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How does New York define reckless driving?
Under the New York Vehicle and Traffic Law, Section 1212, reckless driving is defined as “driving or using any motor vehicle in a manner which unreasonably interferes with the free and proper use of the public highway, or unreasonably endangers users of the public highway.”
Although the law can be unclear about what explicitly constitutes reckless driving, this could encompass multiple violations at once. Here are some examples of violations that could run the risk of becoming reckless driving charges:
The decision of whether or not a violation will be considered a reckless driving charge is ultimately left to the discretion of law enforcement officials.
Key Takeaway Reckless driving is more complex than just going over the speed limit. Anything that poses a threat or endangers the safety of others on the road could count as reckless driving.
What are the penalties for reckless driving in New York?
Regardless of the offense or how severe the offense is, New York state classifies reckless driving as a misdemeanor, making it a criminal offense. Keep in mind that a reckless driving charge will automatically add five demerit points to a motorist’s New York driving record.
If it’s your first reckless driving offense, you could face the following:
- Imprisonment: Up to 30 days
- Fines: $100 to $300
For a second offense within 18 months, a motorist could receive the following penalties:
- Imprisonment: Up to 90 days
- Fines: $100 to $525
If you commit a third offense within an 18-month period, you could face:
- Imprisonment: Up to 180 days
- Fines: $100 to $1,125
A judge or the Department of Motor Vehicles (DMV) also reserves the right to
suspend your licensein exceptional circumstances.
How can I remove a reckless driving charge from my record?
A reckless driving charge in New York is considered a misdemeanor, meaning that it will appear on both your criminal and driving record.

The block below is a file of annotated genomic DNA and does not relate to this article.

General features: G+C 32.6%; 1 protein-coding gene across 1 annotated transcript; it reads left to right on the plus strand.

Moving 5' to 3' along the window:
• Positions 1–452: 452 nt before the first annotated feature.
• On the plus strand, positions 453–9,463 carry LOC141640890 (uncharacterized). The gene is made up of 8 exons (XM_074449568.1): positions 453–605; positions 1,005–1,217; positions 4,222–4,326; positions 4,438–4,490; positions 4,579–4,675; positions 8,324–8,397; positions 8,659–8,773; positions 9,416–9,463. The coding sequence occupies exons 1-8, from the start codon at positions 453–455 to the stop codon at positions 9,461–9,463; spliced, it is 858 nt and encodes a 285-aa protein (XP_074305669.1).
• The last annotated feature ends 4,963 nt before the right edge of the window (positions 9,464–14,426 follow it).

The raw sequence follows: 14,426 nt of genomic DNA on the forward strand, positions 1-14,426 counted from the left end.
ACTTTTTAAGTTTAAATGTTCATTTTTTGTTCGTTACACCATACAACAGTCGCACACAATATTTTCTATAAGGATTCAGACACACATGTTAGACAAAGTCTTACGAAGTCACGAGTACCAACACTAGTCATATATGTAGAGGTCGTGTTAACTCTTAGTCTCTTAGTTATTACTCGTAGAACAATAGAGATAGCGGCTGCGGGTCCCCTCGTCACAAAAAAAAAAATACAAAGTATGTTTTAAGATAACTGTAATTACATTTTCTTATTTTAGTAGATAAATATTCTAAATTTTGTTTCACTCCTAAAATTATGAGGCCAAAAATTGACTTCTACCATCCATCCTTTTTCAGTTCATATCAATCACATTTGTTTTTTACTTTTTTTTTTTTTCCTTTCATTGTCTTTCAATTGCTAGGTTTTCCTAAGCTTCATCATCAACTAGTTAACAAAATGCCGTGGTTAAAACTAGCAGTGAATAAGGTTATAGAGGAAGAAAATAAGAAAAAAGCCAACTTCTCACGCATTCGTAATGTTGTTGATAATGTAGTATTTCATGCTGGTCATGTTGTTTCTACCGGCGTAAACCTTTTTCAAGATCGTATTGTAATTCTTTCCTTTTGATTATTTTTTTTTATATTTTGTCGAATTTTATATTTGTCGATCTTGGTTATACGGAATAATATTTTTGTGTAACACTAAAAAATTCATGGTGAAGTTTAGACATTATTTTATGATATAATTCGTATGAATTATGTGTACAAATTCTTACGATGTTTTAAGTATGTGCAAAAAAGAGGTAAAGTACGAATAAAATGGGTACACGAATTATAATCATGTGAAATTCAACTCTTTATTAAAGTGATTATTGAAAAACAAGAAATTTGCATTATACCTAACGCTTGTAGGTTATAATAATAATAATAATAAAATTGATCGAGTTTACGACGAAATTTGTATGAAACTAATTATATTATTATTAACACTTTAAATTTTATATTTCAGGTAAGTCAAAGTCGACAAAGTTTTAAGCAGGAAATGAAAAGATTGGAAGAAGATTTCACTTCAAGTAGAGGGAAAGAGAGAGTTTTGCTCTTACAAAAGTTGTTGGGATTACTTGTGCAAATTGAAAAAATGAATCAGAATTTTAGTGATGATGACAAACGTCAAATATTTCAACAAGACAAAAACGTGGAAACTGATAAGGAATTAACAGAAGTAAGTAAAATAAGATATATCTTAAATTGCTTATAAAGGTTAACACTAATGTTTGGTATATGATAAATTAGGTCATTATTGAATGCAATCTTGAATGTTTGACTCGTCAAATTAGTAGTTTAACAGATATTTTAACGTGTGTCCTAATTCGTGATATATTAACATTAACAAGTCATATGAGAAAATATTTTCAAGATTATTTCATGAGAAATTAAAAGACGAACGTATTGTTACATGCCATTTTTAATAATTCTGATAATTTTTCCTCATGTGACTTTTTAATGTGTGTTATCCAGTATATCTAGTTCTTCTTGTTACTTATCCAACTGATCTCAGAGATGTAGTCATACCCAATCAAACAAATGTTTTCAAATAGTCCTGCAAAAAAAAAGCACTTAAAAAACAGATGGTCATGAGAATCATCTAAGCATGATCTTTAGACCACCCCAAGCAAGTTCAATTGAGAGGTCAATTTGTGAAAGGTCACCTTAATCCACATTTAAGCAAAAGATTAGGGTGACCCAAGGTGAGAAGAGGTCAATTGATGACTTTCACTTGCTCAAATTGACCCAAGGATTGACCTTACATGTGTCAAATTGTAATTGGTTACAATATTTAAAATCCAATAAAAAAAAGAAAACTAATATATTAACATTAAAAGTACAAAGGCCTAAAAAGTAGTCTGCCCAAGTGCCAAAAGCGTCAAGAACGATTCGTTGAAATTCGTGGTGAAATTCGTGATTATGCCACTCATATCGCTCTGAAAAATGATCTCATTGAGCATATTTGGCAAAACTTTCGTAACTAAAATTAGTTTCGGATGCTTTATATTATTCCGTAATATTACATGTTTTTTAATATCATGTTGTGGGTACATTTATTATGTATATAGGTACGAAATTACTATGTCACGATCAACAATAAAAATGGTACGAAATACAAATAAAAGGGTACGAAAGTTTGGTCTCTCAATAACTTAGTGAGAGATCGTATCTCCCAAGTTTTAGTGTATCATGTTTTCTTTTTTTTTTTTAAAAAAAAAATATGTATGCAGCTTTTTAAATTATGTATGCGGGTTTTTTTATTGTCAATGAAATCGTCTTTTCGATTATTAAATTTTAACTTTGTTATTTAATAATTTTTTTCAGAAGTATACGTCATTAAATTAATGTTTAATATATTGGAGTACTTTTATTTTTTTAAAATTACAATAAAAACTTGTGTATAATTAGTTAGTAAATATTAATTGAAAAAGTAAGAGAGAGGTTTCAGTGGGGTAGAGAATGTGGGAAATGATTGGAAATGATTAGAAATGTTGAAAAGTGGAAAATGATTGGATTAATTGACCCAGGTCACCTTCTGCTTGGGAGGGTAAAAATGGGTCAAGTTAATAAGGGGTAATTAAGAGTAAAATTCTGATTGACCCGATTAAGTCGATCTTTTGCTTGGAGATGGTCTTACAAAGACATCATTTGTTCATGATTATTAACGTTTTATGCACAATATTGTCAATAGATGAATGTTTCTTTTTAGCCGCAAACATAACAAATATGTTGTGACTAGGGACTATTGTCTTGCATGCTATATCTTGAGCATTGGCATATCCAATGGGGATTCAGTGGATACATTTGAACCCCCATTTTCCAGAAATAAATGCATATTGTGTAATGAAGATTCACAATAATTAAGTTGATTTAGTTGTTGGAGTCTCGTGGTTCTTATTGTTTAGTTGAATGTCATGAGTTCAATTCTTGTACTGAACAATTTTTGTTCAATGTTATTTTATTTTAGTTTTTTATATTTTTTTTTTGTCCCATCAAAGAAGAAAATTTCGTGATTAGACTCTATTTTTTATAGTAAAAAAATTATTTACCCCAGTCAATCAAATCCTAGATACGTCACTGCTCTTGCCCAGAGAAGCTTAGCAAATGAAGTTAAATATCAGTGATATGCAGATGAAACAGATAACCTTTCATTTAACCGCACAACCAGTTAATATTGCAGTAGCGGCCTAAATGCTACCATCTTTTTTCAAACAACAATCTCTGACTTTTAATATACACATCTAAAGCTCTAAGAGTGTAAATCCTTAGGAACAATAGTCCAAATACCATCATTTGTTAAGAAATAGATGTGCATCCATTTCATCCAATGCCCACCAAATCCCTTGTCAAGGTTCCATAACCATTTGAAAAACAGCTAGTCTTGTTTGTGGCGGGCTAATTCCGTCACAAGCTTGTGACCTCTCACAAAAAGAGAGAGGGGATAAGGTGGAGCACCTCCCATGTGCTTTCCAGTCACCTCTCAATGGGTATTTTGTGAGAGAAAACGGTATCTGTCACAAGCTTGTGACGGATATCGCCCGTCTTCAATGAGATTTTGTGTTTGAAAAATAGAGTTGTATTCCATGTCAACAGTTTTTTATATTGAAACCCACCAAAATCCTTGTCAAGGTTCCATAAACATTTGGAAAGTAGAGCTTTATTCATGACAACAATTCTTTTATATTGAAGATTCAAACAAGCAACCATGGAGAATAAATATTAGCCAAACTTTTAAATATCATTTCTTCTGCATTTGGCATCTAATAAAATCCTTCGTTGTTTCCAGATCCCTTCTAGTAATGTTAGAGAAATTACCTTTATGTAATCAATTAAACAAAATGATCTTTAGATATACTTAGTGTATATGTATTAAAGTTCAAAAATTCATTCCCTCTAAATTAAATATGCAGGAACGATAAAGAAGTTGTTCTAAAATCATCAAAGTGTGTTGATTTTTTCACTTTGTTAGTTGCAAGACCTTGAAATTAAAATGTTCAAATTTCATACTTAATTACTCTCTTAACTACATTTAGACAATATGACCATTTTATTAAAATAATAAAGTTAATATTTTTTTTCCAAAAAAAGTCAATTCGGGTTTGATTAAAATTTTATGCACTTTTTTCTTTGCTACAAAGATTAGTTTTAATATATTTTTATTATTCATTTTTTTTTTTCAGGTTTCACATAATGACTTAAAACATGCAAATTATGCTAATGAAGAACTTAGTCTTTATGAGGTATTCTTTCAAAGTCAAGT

Typically, reckless driver violations remain on your driving record for up to three years. However, if you are convicted of a misdemeanor, it will stay on your legal record forever.
Once the 18-month period has passed from the violation date and you have no significant violations on your record, the points from the violation will no longer count towards your total. However, that doesn’t mean they’ll be removed after the 18 months are up.
The points will remain on your record for as long as the conviction is on your legal record, which can be used to determine and increase premiums for car insurance.
Your best bet for removing a reckless driving charge from your record is to avoid getting any further major traffic violations from the time you got your first violation by making use of
safe driving tips, disputing minor violations, and keeping track of how many points you’ve accumulated.
Will reckless driving make my insurance go up?
Reckless driving violations can cause havoc in many ways. Unfortunately, because of the nature of the charge, you can expect that a reckless driving charge will have an enormous impact on your
After a citation for reckless driving, the average New York driver sees a rate increase of 57% or $961 per month.
However, the best way to avoid this is by practicing safe driving habits and following local traffic laws to avoid getting this hefty charge. Take a
defensive driving course, keep track of your points, and dispute any minor violations.
How to find affordable car insurance in New York
In most circumstances,
most New York insurance companieswon’t raise your rates immediately after a reckless driving charge—they’ll wait until the time comes for your policy renewal. Depending on the timing, you may be able to continue paying your original rates for a few months, but you’ll probably want to start shopping around for more affordable rates as your renewal date nears.
Jerry, the car insurance comparison and broker app, can help find you the best coverage with the lowest premiums. With over 50 different insurance companies, Jerry will provide you with an extensive comparison of some of the most competitive rates from top insurance providers.
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Can you go to jail for reckless driving in New York?
Yes, you could face a possible jail sentence for reckless driving in New York. New York classifies reckless driving as a misdemeanor, which makes it a criminal offense.
What is the minimum penalty for reckless driving in New York?
The minimum penalty for a first-time reckless driving offense is a $100 fine and/or jail time.
What's the difference between reckless driving and careless driving?
An excellent way to differentiate between careless and reckless driving is all based on intent. Reckless driving means that you were driving dangerously; careless driving could be classified as more subtle and unintentional.